The band’s core sound for Ep1 is centered by bass and drums with complementary electric guitars in each ear. Keyboards fill the space in between, and provide the glue that gives the tracks an easy, almost atmospheric feel. While the feel is smooth and easy, it’s never lackadaisical, and the arrangements are pleasingly devoid of bloat or indulgence. Each part contributes and is performed with a purpose. The music is very tonal with pop sensibilities, rooted around regular major (or relative minor) scales; any dissonance is in passing and won’t upset the overall pleasantness of your listen. The band does employ some odd meters, but they do so with skillful grace, fitting the mood and groove of the piece.
Ep1 kicks off with a slow keyboard build into the mid-tempo instrumental “September 21st.” It’s a pleasure to hear real drums--with the keyboard start, loops and programs were certainly possible. Those drums set a 7/4 rhythm that flows well with the chiming guitar parts and layers of diaphanous keyboards. Even better, the song has utterly nothing to do with the played-into-the-ground Earth, Wind, and Fire song that references the same date.
The next three tracks all include vocals (both male and female) and continue the mid-tempo, smooth vibe. “Bloodletting” features some swooping slide-guitar effects, mixed low and deep, that are a fine complement to the vocals, as well as a solid guitar lead on the outro. “Marble”--this reviewer’s favorite track--has terrific guitar interplay and dynamics changes. The closer “Atlantis II” deploys some piano sounds with its odd (15/8) meter and the band builds an epic ending around one of those piano themes.
Ep1 is a lovingly crafted disc. You could spin it Monday morning at the office as you ease into the week, or Friday evening as you wind down; in either setting, it’s worth the twenty minutes. Enjoy!
Stalled is an indie band based in Chicago, IL with Jack Curtin (guitar/vocals/bass/mellotron) and Jonah Murray (percussion/Korg MS-20). Another pandemic band, the duo got started after their previous band Sci-Fi Sleep Cycles dissolved. After the release of their first single “Governor’s Dodge/Off Kilter” on October 2020, the band returns with a new EP Blank Conduct that incorporates a noise/quiet/noise dynamic as the band blurs the realms of chaos and order into soundscapes that functions as a mix of alternative shoegaze, post-punk and indie rock.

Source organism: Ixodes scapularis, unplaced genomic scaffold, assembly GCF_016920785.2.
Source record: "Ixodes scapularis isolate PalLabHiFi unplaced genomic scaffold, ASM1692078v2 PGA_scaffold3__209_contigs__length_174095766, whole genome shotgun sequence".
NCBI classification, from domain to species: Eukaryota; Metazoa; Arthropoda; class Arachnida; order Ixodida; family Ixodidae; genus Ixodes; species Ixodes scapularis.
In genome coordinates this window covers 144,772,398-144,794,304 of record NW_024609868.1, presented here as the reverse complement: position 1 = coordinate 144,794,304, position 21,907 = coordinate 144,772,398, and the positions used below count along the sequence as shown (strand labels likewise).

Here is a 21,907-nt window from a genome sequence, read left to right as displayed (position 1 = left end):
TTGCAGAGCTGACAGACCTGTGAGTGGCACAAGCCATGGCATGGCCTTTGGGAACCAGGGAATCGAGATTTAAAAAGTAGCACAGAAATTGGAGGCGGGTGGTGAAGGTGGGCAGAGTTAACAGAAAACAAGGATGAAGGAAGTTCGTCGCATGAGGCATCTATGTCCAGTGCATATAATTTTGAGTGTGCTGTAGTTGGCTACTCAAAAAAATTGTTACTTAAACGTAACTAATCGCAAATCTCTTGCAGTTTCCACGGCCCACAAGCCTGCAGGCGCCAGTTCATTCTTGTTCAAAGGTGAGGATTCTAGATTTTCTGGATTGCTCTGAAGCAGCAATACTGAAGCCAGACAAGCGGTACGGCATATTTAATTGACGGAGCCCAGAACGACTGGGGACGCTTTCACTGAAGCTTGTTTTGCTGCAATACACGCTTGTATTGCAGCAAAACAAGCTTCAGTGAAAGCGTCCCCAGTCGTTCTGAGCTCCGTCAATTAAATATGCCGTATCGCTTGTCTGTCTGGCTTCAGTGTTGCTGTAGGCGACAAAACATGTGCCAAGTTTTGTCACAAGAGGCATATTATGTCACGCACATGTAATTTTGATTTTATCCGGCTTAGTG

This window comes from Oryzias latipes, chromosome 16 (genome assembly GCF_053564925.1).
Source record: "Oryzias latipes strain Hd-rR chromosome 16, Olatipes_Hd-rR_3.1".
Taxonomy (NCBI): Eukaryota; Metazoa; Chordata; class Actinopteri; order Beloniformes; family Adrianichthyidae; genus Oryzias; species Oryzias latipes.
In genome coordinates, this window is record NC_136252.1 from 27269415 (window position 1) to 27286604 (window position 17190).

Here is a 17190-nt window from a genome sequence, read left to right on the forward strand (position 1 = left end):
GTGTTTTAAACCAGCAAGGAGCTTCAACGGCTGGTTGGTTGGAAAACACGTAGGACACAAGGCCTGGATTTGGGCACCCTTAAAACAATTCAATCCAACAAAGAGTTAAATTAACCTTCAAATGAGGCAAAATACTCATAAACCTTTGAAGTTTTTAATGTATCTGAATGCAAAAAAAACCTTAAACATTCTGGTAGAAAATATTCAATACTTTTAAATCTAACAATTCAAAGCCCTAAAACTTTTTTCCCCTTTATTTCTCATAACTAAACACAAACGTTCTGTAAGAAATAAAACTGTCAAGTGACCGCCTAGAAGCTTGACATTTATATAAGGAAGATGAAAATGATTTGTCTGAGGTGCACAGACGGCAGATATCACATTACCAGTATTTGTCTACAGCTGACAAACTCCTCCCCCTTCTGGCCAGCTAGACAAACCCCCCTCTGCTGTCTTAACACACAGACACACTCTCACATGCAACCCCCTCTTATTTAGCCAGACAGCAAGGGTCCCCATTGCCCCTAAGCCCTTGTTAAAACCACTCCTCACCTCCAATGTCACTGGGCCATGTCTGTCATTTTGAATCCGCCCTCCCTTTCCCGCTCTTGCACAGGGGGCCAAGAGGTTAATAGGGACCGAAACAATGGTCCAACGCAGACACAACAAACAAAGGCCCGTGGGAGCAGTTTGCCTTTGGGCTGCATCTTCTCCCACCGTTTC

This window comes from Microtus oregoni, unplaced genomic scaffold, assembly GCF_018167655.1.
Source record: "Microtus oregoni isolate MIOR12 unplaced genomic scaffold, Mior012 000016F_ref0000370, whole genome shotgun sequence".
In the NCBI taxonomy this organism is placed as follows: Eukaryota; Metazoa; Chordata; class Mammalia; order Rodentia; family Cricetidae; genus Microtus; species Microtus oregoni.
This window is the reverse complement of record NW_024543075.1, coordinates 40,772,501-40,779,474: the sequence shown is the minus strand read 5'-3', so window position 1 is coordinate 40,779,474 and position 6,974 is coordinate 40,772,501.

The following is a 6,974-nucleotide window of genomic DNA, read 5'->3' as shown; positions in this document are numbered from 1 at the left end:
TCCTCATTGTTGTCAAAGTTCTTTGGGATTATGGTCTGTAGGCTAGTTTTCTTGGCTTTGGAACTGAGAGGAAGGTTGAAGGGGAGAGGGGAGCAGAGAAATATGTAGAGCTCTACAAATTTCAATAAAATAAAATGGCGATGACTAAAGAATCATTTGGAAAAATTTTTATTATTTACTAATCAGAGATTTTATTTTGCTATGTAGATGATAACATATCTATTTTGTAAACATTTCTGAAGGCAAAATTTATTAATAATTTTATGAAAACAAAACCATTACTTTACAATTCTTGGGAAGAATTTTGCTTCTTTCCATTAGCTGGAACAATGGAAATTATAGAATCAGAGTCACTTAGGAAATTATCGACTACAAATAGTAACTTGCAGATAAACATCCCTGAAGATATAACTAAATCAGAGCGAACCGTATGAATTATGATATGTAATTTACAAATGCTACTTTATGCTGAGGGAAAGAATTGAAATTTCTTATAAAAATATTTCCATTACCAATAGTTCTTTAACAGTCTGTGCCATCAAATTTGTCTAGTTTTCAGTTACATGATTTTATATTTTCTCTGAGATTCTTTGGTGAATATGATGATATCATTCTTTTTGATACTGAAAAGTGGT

The band keeps you on your toes, careening from hard to soft at a drop of a hat. Curtin and Murray have created a unique and unexpected sound. Usually at first starting off soft, this changes in tone for a harsher sound that really creeps upon listeners and is like a near ambush. Like a powerful current, audiences will be swept by the ebb and flow of this incredibly dynamic release.
“A Feeling Of Accomplishment” begins with a slow burning almost shoe-gaze-y sound. The soft and hushed notes are really realized here. Curtin’s vocals come in in a near drone. Cutting in and out is a rush of sound that then changes up to more softer notes. The vocals often appear buried in the sound, but this seems to somehow work here. On “Beyond Understanding,” bouncy rhythms and beats right away jut in on the start of this track. Though the music is jaunty and lively with a hard rock flavor, the vocals come in as a drone. Sounding emo and punk rock inspired, the noise level increases, making for an aggressive and hard-hitting sound.
“In Tandem” changes things up for a more shoegaze-y and slow grooving approach. The sauntering rhythms will get listeners swaying to the free-flowing sounds. Guitars and a dancing drumming beat ups the simmering vibe. In a barely audible whisper, the vocals arrive. Again, the instrumentals nearly bury the vocals. This seemed to work here since it made the vocals seem more a part of the ambiance than the focal point. More reverb-drenched guitars add a touch of distortion to the sounds on “No. 7.” The fuzziness levels are at max levels here, as samples coming in and out rough out the edges. The driven indie rock music creates a disorderly feel to the track. Gradually, Curtin’s vocals come in in a stop and go motion. The music seemed more improvised here, heavily leaning on the percussion elements. The hard rock notes dive at an aggressive and edgy sound. The band really jams out here on this hard-hitting closer.
Mixing samples with an often surreal and hazy, atmospheric vibe Stalled melds sections of noise and chaos to perfect an indie rock and post-punk fusion. A delicate balance that the band is able to maintain, they’re painstaking efforts to sculpt a sound from the bottom up shows. Curtin and Murray seamlessly weave from harsh to soft effortlessly, able to ease us into the sounds with assuredness and agile dexterity. Deliberately keeping listeners guessing throughout, if this EP is any indicator, then the band definitely has something worthy of note here. This is a good start and I look forward to seeing where they go from here.